Dr. William K. Barth is a graduate of the University of Oxford, Oxford, UK. Dr. Barthʼs doctoral thesis entitled On Cultural Rights: The Equality of Nations and the Minority Legal Tradition, was recently published by Martinus Nijhoff. Prior to initiating his research in Oxford, Dr. Barth served as a senior lawyer for the U.S. Department of Housing and Urban Development. He received his Master of Public Administration Degree from Harvard Universityʼs John F. Kennedy School of Government (ʼ86) and his Juris Doctor from Loyola University School of Law (ʼ79). He has been a member of the California State Bar in good standing since 1979.

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Anonymous July 25, 2013 12:16 pm (Pacific time)

Luke you sound disenchanted. May I suggest you google black on white, and black on Indian(Hispanic, Asian, etc.) killings since Zimmerman was exonerated. All of those killed, and early this morning not far from your home Luke, a young mother of four was killed in a bakery she was working in by two blacks wearing hoodies, was for what? Payback?. I expect that in the not too distant future a blowback will come that will resolve both the Hispanic black issue, and the white black issues. Obviously the Obama/Holder regime has declared war on non-blacks going back to allowing the voter intimidation in Philly (2008) and elsewhere in 2012, by the black racists to go by, then the fast and furious, the Libya slaughters, the IRS, and on and on. You think that some real black leadership would develop by now, oh well, you had the it's survival time. Amazing how 13% of the population tells the rest of us how f--ed up we are...stupid, really stupid.

Luke Easter July 23, 2013 6:23 am (Pacific time)

Minority Rights is like putting water in your engine and oil in your radiator. There is no such thing. Oh, the phrase is real but the corresponding actions are non-existent. It's like military intelligence. You know, the kind that detected WMD's resulting in deaths, loss of limbs and PTSD by U.S. Forces in a war based on lies. Should Saddam have been taken out? Absolutely! But, based on fact, not on jack. There's a reason the divde is wide instead of narrow. Just ask the American Indian. If you can find a pure one.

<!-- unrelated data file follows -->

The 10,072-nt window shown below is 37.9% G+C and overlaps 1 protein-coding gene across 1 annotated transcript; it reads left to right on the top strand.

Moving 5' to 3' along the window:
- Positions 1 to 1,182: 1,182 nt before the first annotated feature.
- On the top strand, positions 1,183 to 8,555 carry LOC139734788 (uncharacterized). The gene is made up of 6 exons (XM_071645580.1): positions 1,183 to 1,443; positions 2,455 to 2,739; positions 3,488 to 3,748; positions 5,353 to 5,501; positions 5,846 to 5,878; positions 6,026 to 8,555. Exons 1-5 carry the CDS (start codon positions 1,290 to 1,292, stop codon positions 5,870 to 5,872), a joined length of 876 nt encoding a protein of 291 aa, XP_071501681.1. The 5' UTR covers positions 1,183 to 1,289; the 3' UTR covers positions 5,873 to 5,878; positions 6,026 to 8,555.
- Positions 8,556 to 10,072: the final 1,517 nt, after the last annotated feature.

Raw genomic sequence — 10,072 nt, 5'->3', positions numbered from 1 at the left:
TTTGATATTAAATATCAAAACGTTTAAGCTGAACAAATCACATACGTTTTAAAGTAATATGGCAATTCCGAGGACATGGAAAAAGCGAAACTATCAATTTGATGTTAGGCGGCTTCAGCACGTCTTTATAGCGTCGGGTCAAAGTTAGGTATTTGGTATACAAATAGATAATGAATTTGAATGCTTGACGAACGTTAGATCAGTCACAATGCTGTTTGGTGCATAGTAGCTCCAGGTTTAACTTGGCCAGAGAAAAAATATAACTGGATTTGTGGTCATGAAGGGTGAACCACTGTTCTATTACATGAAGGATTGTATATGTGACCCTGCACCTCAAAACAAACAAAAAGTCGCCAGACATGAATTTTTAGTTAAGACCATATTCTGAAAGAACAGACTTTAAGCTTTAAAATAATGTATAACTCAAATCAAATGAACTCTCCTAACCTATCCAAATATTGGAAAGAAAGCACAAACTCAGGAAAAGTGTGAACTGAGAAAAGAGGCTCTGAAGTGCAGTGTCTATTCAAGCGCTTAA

Anonymous July 23, 2013 12:26 am (Pacific time)

What a crack. Trayvon has a birth certificate which shows he was born in America. Obama does not have one because he was born in Indonesia. Obama was born with a silver spoon in his mouth. Obama went to college on tax payers money. Obama crew up in a communist environment. Trayvon is black, Obama is half white and half black. Trayvon was a petty criminal, Obama is a full scale criminal. Murder, fraud, treason.

pinkfloyd July 22, 2013 2:17 pm (Pacific time)

Not much said about al sharpton, jesse jackson, mainstream media, and the obama administration using this incident to start racial divide, chaos and death. sharpton and jesse do it because they are a sellout to their own race for fame and money, obama admin does it to distract from his dozens of crimes, and the media does it because they are told to. I dont post here because I have a dog in the fight regarding this incident, I post to show people this is all hype to distract us, while others use it to promote their evil agendas. Why doesnt the obama admin/jesse/al/etc talk about the poison in the water? The GMO food that is killing us all? Pharma drugs killing hundreds of thousands? Sending jobs to Asia? etc etc etc.

Anonymous July 22, 2013 6:30 am (Pacific time)

Gang membership is up 40% since Obama was elected. Ironically gun sales/ownership is at record levels and firearm crime has been decreasing. Though black on white violent crime is up 14%. To be aware of your immediate environment is a genetic force to aid one's survival. Suffice, aware individuals observe what is a possible danger to them, immediately and down the line (to extrapolate). One can state all the historical analysis they want, whether accurate or not, it means nothing to one's immediate safety.

Anonymous July 22, 2013 5:17 am (Pacific time)

The weekend of Zim's aquittal 51 Blacks were shot in Chicago and of that 51, 11 died. Just this past weekend multiple shootings and several more dead. Blue Ribbon Study? Dude, what planet R U on?